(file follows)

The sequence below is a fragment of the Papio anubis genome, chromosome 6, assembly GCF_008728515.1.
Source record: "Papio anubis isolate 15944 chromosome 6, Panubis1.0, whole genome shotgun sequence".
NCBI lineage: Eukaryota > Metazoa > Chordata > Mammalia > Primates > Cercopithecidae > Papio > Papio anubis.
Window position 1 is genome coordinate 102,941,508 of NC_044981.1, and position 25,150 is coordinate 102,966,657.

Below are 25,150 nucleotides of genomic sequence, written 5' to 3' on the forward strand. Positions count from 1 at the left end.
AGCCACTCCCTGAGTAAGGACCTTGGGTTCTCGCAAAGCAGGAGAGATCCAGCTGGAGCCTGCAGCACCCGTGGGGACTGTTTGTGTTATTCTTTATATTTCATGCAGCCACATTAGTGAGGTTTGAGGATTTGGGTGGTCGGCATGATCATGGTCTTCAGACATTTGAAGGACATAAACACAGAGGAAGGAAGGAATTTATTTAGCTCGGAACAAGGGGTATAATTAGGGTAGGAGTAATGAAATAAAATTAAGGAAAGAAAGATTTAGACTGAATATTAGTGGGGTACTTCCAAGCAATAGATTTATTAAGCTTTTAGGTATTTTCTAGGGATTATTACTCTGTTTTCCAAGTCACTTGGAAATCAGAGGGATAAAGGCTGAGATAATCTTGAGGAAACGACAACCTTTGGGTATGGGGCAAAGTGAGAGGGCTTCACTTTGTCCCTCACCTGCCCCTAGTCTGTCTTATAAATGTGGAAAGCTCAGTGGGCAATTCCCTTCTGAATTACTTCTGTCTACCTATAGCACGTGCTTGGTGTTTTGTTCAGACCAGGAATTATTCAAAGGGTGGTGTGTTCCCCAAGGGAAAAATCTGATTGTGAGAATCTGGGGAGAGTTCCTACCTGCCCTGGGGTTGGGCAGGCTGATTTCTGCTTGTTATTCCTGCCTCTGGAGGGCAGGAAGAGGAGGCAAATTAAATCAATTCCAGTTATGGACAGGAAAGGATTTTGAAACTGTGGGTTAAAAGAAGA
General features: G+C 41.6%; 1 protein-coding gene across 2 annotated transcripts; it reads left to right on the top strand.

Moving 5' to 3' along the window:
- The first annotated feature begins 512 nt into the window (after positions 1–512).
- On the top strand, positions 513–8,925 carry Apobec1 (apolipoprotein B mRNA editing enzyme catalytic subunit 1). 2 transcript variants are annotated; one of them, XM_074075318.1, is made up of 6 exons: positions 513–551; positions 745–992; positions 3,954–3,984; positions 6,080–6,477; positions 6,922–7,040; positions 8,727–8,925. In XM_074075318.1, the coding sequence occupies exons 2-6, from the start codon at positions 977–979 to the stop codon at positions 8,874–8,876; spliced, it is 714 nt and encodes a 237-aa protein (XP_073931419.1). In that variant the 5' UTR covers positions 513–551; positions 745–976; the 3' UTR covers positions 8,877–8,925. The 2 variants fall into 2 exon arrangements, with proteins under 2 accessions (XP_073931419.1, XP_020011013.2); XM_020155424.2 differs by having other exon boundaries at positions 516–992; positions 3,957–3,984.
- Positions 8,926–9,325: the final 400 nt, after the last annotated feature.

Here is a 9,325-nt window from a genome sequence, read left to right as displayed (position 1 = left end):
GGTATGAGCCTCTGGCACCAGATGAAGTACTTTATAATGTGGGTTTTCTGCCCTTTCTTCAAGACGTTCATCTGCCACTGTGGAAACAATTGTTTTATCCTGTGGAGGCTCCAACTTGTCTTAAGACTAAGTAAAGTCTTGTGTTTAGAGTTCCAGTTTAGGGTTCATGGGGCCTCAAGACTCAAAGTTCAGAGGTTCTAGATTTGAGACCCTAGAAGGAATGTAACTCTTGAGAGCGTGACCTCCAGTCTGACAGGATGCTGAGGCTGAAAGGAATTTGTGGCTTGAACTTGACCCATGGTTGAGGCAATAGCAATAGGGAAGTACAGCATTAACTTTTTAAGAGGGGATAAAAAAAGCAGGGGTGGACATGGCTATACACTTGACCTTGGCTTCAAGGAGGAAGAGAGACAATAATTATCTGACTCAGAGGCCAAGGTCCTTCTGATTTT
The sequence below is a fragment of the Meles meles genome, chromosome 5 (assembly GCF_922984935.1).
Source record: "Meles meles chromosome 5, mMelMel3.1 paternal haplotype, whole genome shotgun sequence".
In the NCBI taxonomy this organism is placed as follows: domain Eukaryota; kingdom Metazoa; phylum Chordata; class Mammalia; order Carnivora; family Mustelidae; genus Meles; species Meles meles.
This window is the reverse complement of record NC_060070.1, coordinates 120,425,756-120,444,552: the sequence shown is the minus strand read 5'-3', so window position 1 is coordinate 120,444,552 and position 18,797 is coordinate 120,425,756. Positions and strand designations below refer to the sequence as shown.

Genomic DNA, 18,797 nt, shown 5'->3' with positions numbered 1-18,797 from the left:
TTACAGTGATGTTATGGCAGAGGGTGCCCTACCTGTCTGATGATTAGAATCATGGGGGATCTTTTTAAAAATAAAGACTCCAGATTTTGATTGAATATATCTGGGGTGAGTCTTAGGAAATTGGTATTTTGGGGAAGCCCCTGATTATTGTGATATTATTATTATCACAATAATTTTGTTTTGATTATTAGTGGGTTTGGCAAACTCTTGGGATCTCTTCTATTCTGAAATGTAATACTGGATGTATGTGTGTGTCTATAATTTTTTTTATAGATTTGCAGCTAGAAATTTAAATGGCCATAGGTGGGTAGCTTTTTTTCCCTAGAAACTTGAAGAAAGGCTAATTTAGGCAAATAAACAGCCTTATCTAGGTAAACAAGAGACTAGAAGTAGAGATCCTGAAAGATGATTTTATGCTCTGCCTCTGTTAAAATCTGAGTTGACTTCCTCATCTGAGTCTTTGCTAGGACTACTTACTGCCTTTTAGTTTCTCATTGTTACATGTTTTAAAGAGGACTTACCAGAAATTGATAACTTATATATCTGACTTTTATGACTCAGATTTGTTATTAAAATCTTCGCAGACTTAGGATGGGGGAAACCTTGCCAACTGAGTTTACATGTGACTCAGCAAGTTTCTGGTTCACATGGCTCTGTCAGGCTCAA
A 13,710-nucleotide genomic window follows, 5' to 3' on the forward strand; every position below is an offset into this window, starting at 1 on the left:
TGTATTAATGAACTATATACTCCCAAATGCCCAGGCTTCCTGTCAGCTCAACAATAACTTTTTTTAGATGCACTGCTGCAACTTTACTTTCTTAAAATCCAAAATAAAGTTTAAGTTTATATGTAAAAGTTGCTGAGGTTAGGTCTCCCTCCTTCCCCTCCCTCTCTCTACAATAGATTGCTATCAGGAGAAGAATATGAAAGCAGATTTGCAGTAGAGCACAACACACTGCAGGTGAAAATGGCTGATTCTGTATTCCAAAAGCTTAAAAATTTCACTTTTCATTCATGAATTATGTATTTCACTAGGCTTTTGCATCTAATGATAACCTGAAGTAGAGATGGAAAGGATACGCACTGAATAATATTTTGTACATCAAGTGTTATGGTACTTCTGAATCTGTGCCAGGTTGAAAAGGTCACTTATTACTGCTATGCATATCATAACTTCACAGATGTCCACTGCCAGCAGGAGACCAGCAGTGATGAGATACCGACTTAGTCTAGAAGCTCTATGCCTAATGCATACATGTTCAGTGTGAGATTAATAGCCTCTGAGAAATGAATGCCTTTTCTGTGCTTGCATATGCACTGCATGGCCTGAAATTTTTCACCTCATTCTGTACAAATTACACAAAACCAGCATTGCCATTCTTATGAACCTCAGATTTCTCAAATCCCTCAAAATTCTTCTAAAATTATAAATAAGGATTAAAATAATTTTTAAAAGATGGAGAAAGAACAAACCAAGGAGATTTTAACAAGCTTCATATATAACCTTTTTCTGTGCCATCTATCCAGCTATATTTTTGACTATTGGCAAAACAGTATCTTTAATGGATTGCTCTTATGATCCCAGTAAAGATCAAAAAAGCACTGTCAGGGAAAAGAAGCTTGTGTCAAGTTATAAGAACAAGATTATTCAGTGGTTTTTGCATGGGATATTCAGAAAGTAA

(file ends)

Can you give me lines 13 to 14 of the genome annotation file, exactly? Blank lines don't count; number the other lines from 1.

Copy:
GGTATGAGCCTCTGGCACCAGATGAAGTACTTTATAATGTGGGTTTTCTGCCCTTTCTTCAAGACGTTCATCTGCCACTGTGGAAACAATTGTTTTATCCTGTGGAGGCTCCAACTTGTCTTAAGACTAAGTAAAGTCTTGTGTTTAGAGTTCCAGTTTAGGGTTCATGGGGCCTCAAGACTCAAAGTTCAGAGGTTCTAGATTTGAGACCCTAGAAGGAATGTAACTCTTGAGAGCGTGACCTCCAGTCTGACAGGATGCTGAGGCTGAAAGGAATTTGTGGCTTGAACTTGACCCATGGTTGAGGCAATAGCAATAGGGAAGTACAGCATTAACTTTTTAAGAGGGGATAAAAAAAGCAGGGGTGGACATGGCTATACACTTGACCTTGGCTTCAAGGAGGAAGAGAGACAATAATTATCTGACTCAGAGGCCAAGGTCCTTCTGATTTT
The sequence below is a fragment of the Meles meles genome, chromosome 5 (assembly GCF_922984935.1).